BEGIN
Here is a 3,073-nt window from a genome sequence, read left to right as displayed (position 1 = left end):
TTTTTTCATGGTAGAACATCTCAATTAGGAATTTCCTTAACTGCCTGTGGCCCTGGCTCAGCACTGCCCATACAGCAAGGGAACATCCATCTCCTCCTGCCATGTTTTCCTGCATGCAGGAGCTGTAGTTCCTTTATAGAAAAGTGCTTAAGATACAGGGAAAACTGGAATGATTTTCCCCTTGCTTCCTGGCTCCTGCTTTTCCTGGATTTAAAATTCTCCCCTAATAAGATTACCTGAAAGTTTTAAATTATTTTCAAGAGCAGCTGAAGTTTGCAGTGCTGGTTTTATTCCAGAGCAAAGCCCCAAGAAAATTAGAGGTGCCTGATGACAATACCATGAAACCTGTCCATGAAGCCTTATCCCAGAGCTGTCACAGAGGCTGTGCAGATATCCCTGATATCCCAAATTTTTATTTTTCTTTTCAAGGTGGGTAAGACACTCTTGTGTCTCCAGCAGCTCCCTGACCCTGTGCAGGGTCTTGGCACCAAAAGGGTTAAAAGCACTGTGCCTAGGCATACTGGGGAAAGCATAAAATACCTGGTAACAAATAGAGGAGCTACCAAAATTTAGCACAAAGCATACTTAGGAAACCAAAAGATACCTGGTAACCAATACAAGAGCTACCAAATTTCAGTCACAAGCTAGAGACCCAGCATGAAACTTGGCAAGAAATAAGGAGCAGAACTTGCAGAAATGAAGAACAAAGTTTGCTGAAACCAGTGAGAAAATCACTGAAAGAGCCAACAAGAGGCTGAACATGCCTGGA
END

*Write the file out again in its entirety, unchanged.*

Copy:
Here is a 3,073-nt window from a genome sequence, read left to right as displayed (position 1 = left end):
TTTTTTCATGGTAGAACATCTCAATTAGGAATTTCCTTAACTGCCTGTGGCCCTGGCTCAGCACTGCCCATACAGCAAGGGAACATCCATCTCCTCCTGCCATGTTTTCCTGCATGCAGGAGCTGTAGTTCCTTTATAGAAAAGTGCTTAAGATACAGGGAAAACTGGAATGATTTTCCCCTTGCTTCCTGGCTCCTGCTTTTCCTGGATTTAAAATTCTCCCCTAATAAGATTACCTGAAAGTTTTAAATTATTTTCAAGAGCAGCTGAAGTTTGCAGTGCTGGTTTTATTCCAGAGCAAAGCCCCAAGAAAATTAGAGGTGCCTGATGACAATACCATGAAACCTGTCCATGAAGCCTTATCCCAGAGCTGTCACAGAGGCTGTGCAGATATCCCTGATATCCCAAATTTTTATTTTTCTTTTCAAGGTGGGTAAGACACTCTTGTGTCTCCAGCAGCTCCCTGACCCTGTGCAGGGTCTTGGCACCAAAAGGGTTAAAAGCACTGTGCCTAGGCATACTGGGGAAAGCATAAAATACCTGGTAACAAATAGAGGAGCTACCAAAATTTAGCACAAAGCATACTTAGGAAACCAAAAGATACCTGGTAACCAATACAAGAGCTACCAAATTTCAGTCACAAGCTAGAGACCCAGCATGAAACTTGGCAAGAAATAAGGAGCAGAACTTGCAGAAATGAAGAACAAAGTTTGCTGAAACCAGTGAGAAAATCACTGAAAGAGCCAACAAGAGGCTGAACATGCCTGGA